Leaps & Sounds

June 20, 2012 at 9:26 am | Posted in Ballet Review, Dance Review, Show Review | Leave a comment
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I went to see the first collaboration between the Royal new Zealand Ballet and the New Zealand Symphony Orchestra for six years, the other night at the Sir Michael Fowler Centre. It was fabulous. I am so glad I went: it was so good; and, it was free!

This was a unique collaboration; the music was from past winners of the Todd Corporation Young Composers Awards; the dances were choreographed and danced by members of the Company – accompanied by the Orchestra.

The programme was:

  • musicboxgirls, choreographed by Paul Matthews; music: Alone in the Night, composed by Matthew Childs
  • Evocation, Choreographed by Adriana Harper; Music: Evocation from the Seas, composed by Max Wilkinson
  • No Limits, choreographed by Qi Huan; Music: Tales of Greece suite III, composed by Christina Reid
  • 4 + 1, choreographed by Dimitri Kleioris; music: Caught in the Headlights, composed by Corwin Newall
  • Dreams of Power, choreographed by Sam Shapiro; music:Dreams of Power, composed b y Umar Zakaria
  • Feral, choreographed by Jaered Glavin; music: Feral, composed by Robbie Ellis
  • [Inner], choreographed by Brendan Bradshaw; music: [Inner], composed by Alex Taylor
  • wind from us, choreographed by Kohei Iwamoto; music: The Persistence of our Youth, composed by Umar Zakaria

A number of items stood out. In Evocation, a pas de trois, choreographer Adriana Harper ably used  ballet’s powerful lyrical palette to deliver an – err – evocative dance. In No Limits, Qi Huan, showed a masculine touch, using strong lines and powerful lifts ably executed by Jacob Chown, Helio Lima, and Paul Matthews.

Dreams of Power brings boxing to dance. This too was a very masculine work – showing the warm-up and a short impactful fight. It was stylised yet very real.  The programme had this as a fight/dance between a man and a woman dancer, but in the evening session, the two parts were danced by men. I imagine it would have been even more powerful had it been danced by a man and a women – though potentially unsuitable for a general audience with children.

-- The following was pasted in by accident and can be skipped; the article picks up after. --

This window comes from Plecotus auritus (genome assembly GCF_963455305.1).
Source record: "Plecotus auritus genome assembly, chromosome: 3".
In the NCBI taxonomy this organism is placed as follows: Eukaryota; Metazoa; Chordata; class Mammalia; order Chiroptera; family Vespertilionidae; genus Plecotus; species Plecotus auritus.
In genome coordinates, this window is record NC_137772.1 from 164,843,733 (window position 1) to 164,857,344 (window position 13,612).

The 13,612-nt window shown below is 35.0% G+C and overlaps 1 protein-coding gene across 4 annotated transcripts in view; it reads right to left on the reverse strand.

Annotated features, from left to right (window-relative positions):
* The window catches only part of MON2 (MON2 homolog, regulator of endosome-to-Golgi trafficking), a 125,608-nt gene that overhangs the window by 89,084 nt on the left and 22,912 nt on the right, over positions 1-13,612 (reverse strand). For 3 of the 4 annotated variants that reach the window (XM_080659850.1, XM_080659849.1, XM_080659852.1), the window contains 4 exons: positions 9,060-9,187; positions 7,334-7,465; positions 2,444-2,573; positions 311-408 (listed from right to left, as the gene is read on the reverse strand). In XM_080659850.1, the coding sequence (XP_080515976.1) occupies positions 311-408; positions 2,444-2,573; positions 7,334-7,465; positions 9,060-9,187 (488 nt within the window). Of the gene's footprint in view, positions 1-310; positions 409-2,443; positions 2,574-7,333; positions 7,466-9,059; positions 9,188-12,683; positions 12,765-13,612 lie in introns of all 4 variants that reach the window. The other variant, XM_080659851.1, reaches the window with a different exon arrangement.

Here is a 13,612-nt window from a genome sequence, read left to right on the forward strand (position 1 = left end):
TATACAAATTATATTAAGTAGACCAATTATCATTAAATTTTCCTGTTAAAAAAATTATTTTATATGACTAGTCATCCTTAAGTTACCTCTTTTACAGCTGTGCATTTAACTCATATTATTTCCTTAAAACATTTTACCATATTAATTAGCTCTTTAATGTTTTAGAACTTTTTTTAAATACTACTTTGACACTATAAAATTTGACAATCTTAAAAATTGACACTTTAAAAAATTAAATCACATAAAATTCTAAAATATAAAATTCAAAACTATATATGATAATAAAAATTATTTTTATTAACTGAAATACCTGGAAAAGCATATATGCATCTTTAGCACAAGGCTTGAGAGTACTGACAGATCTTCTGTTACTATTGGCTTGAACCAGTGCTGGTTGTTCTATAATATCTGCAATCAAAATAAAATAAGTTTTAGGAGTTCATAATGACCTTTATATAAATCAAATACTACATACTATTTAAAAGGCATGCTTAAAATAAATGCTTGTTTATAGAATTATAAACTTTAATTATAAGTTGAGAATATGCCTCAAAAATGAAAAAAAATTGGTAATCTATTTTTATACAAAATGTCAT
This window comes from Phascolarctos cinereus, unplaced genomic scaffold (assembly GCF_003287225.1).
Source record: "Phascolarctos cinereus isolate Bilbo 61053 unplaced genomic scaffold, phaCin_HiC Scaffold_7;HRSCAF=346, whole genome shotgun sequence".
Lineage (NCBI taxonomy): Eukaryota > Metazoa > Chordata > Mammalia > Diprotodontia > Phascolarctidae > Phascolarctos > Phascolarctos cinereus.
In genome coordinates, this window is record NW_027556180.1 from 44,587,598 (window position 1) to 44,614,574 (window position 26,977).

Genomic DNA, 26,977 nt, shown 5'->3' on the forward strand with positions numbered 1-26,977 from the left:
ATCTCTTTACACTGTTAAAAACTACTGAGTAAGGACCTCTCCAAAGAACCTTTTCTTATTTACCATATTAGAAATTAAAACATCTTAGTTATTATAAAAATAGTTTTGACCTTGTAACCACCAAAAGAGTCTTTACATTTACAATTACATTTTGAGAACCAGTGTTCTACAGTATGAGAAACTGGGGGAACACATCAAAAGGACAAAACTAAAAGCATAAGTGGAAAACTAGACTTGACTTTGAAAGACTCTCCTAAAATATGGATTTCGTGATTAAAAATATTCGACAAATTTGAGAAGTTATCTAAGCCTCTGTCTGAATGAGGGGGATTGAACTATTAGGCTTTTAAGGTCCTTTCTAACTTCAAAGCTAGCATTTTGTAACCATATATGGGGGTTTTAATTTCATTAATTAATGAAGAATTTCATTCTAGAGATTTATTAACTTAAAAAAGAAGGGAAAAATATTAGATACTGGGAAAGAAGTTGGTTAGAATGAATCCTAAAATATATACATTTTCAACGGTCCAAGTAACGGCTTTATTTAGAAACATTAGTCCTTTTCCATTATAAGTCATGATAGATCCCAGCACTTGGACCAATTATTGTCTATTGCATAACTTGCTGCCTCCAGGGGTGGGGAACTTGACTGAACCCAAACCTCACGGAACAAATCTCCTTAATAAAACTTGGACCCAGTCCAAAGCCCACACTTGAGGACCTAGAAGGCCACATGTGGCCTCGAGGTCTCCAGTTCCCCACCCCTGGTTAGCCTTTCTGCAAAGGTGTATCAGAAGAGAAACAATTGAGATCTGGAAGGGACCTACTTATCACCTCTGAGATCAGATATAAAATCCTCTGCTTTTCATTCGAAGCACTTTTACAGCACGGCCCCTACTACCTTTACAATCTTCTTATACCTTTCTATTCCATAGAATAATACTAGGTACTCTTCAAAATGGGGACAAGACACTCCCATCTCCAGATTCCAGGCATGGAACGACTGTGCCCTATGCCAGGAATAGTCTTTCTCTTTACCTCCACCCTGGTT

Feral was an abstract zany piece that explored the androgynous potential of dance. The dancers wore flesh coloured unitards that covered their faces and head, and confused the audience with ridiculous pony tails. At times I found myself laughing for no apparent reason!

wind from us, was witty and funny. Four men courted the favours of a lady, while occasionally breaking wind! Yang Liu, the object of their attentions, was, at times, treated as a human ribbon! The costumes were also very clever – two colours, one across the colour wheel from the other.

The SIr Michael Fowler centre turned out to be a good venue; the Orchestra conducted by Pieter Inkinen filled the auditorium with a full yet soft quality of music.

I would have gladly paid the normal triple-bill ticket price. Maybe some of the pieces could be included in future triple-bill tours. I think the Company and the Orchestra sold itself short by not charging – there wasn’t even a koha kete.

This wonderful fusion of choreography and music was what I was expecting when I went to see Rock the Ballet.

The Secret Lives of Dancers #4

September 29, 2010 at 12:26 am | Posted in TV Review | 1 Comment
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The Company travel to Dunedin – the opening city of their Triple Bill tour.

As usual it was mainly a human interest story – who is broken up with whom, more of the threads started in episode 3. Great stuff if you are interested.

I found the way the management staff of the Company deal with injuries much more interesting.

There is a reason why there are two – maybe three casts for any piece. That way, if someone in the first cast gets injured, someone can step in – very sensible succession planning. Abigail Boyle sprained her ankle in episode #2 and it is still healing. Yet, against the advise of the Company’s physio and doctor, she will perform. The only mitigation is that she will dance in one piece of the Triple Bill -not all three!

In the rehersals at the Regent Theatre, in Dunedin, the same male principle dancer is involved in two separate ballerinas getting head and other injuries. Though there was first aid, there did not seem to be any medical follow-up to check for concussion. Nor was there an investigation to see if the incidents were preventable in future. It seems to be the accepted that people occassionally get dropped or kneed in the head!

The show this week, centred around: Abigail Boyle, Jaered Glavin, Katie Hurst-Saxton and to a lessor extent Lucy Green.

The Secret Lives of Dancers #3

September 15, 2010 at 1:41 am | Posted in TV Review | 1 Comment
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Having watched episodes 1 and 2, made sure to be home to watch episode 3.